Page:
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Old 07-22-2014, 09:18 AM   #1
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Join Date: Jul 2014
Location: whiteford
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roof replacement..lots of questions

We opened our camper over the weekend and noticed some of the ceiling was wrinkling. Sure enough we climbed on the roof and saw that there is a small leak in the seam. The dealer says that they will have to replace the entire roof even though it is about a 5 x 3 section that is damaged. Does this sound accurate? We have a 2003 Jayco Kiwi 25e and the damage is over the sofa on the slideout. They cannot even get it in until September...can we just reculk the outside with dicor until then? I know the damage is all the way thru as we cut a hole in the ceiling of the closet and the plywood is wet. I can live with a wrinkled ceiling, but if we just re culk and stop the leak, will leaving the inside unfixd cause problems down the road? Any advise and information would be helpful....thanks.

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Old 07-22-2014, 11:53 AM   #2
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Welcome to JOF

Until the existing roofing material (TPO or EPDM) is removed the extent of the wood (plywood, trusses, etc.) damage remains an unknown.

As a short term fix caulking may stop the leak, but I wouldn't consider it a final repair. There could be some structural issues do to rotted wood and/or mildew issues.

As far as the interior, it may not require replacement as long as mildew isn't present, so it just remains a cosmetic matter.



2016 GM 2500HD 6.0L/4.10
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Old 07-30-2014, 02:33 PM   #3
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Join Date: Jul 2014
Location: Calgary
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I am just going through the same issue on my 2006 Jayco 23B. I am not expert in this issue, but here is what I have found out so far. The quick summary is that for a 'proper' repair apparently the roof does have to be removed.

One thing I have done so far is to have the unit examined by a qualified repair shop. The tech used a moisture meter to determine how much of the ceiling is wet; the meter looks sort of like a Tazer and beeps if the two pins detect moisture behind the head liner. The moisture extended well beyond the apparent ceiling damage around our A/C unit.

I looked up the 2003 Jayco Brochure. I notice it does not show a clear diagram of the roof structure, but indicates it is similar to my 2006, which has a good picture. You can download pdf's of the brochures here to take a look. Note Jayco changed the roof design around model year 2010; just go through the brochures to see the change-over.


The roof is formed by a bonded panel consisting of, from the top
  • TPO roof membrane
  • 1/8" luan board
  • R-7 or R-9 bead-foam insulation ('styrofoam')
  • 1/8" luan board
  • The white headliner material
  • Not sure on the included truss pieces in this assembly, trying to find that out. I found a reference to the framing / truss system here, along with a successful DIY repair strategy https://www.jaycoowners.com/forums/sh...ht=roof+repair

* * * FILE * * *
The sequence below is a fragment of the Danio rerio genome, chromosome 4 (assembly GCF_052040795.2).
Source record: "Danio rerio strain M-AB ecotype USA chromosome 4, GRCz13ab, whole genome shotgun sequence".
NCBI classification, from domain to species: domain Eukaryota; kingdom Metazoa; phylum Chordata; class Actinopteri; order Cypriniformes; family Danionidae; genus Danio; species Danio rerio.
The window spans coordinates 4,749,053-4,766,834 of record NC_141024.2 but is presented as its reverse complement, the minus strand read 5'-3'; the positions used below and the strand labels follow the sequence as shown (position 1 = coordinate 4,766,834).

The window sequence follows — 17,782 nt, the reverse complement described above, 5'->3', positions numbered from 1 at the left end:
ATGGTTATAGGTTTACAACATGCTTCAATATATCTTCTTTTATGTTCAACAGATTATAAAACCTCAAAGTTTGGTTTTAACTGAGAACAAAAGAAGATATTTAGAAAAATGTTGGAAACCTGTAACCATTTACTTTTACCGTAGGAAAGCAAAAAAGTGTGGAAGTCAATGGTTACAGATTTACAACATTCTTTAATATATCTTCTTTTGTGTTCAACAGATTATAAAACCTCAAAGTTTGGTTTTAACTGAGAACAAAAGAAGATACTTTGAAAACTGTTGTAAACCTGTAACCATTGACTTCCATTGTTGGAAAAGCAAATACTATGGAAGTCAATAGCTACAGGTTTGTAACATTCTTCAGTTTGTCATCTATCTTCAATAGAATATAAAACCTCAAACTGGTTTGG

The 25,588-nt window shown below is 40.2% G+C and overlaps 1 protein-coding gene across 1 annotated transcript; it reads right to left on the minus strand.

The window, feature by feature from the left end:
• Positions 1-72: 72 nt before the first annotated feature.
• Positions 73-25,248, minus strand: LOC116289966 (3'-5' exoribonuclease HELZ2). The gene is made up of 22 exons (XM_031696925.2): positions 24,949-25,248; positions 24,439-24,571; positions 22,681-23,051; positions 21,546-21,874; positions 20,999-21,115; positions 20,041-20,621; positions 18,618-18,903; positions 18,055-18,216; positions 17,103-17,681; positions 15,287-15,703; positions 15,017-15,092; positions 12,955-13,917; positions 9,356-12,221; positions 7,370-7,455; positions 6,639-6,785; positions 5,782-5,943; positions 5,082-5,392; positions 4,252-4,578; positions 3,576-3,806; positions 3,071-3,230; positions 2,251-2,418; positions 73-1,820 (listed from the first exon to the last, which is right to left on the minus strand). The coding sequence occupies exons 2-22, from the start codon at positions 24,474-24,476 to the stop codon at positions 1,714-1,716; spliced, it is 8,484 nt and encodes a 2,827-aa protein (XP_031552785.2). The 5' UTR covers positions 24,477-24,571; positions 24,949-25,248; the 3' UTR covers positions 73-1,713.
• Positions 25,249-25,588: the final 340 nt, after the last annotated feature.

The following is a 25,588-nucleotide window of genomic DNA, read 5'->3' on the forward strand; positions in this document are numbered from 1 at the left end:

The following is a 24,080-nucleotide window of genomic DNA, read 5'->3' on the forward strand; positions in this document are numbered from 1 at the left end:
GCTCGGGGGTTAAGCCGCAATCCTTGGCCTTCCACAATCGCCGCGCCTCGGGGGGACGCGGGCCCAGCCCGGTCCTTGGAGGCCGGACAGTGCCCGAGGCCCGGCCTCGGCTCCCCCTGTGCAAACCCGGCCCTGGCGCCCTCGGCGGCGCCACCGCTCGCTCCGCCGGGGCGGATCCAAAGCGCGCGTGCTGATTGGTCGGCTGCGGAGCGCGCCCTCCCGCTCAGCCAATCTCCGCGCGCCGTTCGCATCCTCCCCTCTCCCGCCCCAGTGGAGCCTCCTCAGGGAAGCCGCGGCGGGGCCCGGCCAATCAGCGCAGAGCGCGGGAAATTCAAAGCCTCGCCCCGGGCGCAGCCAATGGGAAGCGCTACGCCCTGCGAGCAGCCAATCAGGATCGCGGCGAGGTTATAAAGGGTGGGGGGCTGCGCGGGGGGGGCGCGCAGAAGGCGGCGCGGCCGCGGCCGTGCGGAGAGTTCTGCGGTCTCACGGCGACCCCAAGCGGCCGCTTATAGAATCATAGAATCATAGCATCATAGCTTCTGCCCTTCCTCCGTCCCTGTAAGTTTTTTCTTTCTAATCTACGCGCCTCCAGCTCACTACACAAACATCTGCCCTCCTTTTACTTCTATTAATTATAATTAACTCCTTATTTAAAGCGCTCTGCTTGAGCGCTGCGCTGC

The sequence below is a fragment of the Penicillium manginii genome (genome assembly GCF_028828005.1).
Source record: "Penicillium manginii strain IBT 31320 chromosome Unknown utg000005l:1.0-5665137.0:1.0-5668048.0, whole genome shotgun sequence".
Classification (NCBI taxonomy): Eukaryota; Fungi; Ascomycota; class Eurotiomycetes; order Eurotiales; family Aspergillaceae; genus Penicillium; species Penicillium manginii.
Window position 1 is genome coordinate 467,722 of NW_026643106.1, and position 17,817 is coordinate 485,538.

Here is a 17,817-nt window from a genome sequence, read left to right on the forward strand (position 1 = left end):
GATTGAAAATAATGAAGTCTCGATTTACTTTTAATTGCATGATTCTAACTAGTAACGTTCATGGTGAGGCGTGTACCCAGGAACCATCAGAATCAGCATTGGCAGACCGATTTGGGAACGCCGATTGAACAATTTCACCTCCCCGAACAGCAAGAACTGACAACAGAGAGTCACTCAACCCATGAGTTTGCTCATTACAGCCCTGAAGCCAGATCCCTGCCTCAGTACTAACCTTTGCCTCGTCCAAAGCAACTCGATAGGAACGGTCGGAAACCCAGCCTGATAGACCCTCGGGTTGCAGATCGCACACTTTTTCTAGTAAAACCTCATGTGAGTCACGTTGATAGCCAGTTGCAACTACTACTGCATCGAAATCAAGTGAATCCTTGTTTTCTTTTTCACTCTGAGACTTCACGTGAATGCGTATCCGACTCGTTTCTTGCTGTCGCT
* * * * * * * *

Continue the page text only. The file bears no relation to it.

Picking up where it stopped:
My assumption is that the luan is bonded to the StyrofoamStyrofoam and trusses with compatible contact cement and vacuum formed. This makes a very rigid panel. The bottom layer of luan is in tension from roof load, and would provide a lot of the roof strength. All good until the luan strength is compromised by rot.

I am presently in the process of trying to find someone locally who will do (or at least quote on) the repair by replacing a portion of the interior luan and headliner after resealing the roof membrane. If we can't get this done, it looks like the entire roof needs replacement, which is looking like a $7K to $10K job. As the value of the trailer is only ~$15K, we will probably trade it in on a new unit rather than perform the major repair.

Everyone I have contacted for repair ideas asked we contact our insurance company and go from there. I expect this is because very few folks get the full boat roof replacement done on their own dime.

In looking at the Jayco hybrid roof leaking issue and our own situation, the problem is caused by some or all of the following. This seems to be addressed in both the new Jayco roof design and a similar panel design in the current Rockwood Roo, which we are considering as a replacement.
  • Air conditioner unit too heavy for the truss & framing system
  • A/C bolts insufficiently fastened at the plant, allowing bouncing to damage the roof system.
  • Failure of the A/C gasket allowing leakage
  • Flat roof design allowing water to pond around the A/C unit, particularly as the roof sags due to the above. note both the revised Jayco and Roo designs are curved to encourage water run off.
  • Freeze / thaw cycle during winter storage. This is a huge issue in Calgary where we routinely get chinook winds during the winter melting the snow.
  • Insufficient attention by the owner to regularly examine and rectify compromised roof membrane / caulking.
HTH As I say, not expert but finding out some options. Let me know what you find out, as we definitely need to get this resolved prior to the fall. One thing I am going to do is purchase a fitted RV cover to protect what we have now and prevent further damage.

2006 Jayco 23B
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